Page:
Youths run along sand dunes during the peak of summer vacation on Atalaia beach in Salinopolis, Brazil. Paulo Santos/Reuters
A Muslim boy plays as others offer prayers during Eid al-Fitr at a mosque in Ahmadabad, India. Ajit Solanki/AP
Toronto Raptors' Amir Johnson laughs with kids at the Toronto Raptors Basketball Academy in Toronto. Frank Gunn/The Canadian Press/AP
The door of a United Nations aid agency car lies damaged by shrapnel from an Israeli strike in the Jebaliya refugee camp in the northern Gaza Strip. UN aid agency worker Mounir Haggar and his brother Bassir, who were in the UN car, were killed and Mounir's son Ibrahim, 12, was wounded. Lefteris Pitarakis/AP
Jeannie Gayle Hurst judges cupcakes during the 4H Rally days and FFA exhibits in Danville, Ky. The winners will advance to the Kentucky State Fair. Clay Jackson/The Advocate-Messenger/AP
Thousands shut down the main highway in Caracas to express their anger with the increasingly embattled administration of President Nicolas Maduro.
ByFabiola Sanchez and Hannah Dreier, Associated Press
Protesters sprawled in lawn chairs, worked on math homework and played cards on main roads around Venezuela's cities Monday, joining in sit-ins to disrupt traffic as the latest slap at the socialist government.
Thousands shut down the main highway in Caracas to express their anger with the increasingly embattled administration of President Nicolas Maduro. They turned the road into a kind of public plaza, with protesters settling in for picnics, reading books and reclining under umbrellas they brought to protect against the blazing Caribbean sun.
In the provinces, protests turned deadly. The public prosecutor announced that 54-year-old Renzo Rodriguez was killed by a gunshot to the chest Monday at a protest in the plains state of Barinas. In the mountain town of Merida, state worker Jesus Sulbaran was fatally shot in the neck at a pro-government rally. In addition, five people were injured at the Merida protest, Venezuela ombudsman Tarek William Saab said.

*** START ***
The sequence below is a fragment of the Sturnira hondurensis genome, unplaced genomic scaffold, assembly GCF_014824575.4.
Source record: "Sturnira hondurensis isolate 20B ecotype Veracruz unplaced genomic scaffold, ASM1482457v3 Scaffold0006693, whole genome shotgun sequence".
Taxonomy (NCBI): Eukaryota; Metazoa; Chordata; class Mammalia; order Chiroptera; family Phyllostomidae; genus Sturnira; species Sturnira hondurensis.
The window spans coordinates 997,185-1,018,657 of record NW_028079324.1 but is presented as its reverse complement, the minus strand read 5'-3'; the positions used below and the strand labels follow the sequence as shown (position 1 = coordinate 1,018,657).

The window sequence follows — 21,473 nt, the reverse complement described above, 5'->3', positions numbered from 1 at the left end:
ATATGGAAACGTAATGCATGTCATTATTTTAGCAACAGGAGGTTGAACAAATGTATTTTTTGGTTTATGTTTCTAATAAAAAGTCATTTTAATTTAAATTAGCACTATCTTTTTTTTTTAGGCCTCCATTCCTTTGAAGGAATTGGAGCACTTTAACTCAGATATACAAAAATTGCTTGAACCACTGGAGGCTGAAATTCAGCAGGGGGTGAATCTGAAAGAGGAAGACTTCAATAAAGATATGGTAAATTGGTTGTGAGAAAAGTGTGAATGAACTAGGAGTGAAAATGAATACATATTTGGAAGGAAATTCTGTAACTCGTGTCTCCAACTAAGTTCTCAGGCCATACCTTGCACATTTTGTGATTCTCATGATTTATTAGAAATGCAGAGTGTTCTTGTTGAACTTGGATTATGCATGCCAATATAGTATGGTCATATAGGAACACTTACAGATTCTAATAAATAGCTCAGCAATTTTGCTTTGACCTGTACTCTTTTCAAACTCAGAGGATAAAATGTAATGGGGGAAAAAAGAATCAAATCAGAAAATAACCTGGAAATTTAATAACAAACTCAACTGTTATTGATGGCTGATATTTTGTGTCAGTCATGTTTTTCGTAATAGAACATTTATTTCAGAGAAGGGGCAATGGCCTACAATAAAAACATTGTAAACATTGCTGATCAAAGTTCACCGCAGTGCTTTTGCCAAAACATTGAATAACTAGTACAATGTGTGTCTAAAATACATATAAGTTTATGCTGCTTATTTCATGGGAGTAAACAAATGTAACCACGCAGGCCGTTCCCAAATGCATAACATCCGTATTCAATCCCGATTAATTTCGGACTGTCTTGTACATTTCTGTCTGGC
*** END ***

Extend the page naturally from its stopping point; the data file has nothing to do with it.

The two killings raised to 23 the number of deaths linked to unrest that began almost a month ago over the Supreme Court's decision to gut the opposition-controlled congress of its powers.
The Caracas gathering was largely peaceful, though some protesters wrapped bandanas around their faces and threw stones at police, prompting state security forces to release a cloud of tear gas.
Juan Carlos Bautista passed the afternoon playing dominos.
"We want to be free. I'm here fighting for my children and my children's children," he said.
The current wave of protests is the most intense the economically struggling country has seen since two months of anti-government protests in 2014 that left dozens dead. But while those protests were led by young people who built flaming barricades in the street, this month's movement is attracting masses of older protesters, who say they are fighting not for themselves, but for the younger generations.
Protesters in at least a dozen other cities staged sit-ins, with some building barricades to stop traffic. In Caracas, protesters dragged concrete slabs, garbage and even a bathtub into the road. Retired professor Lisbeth Colina said she decided to participate in the sit-in for her grandchildren.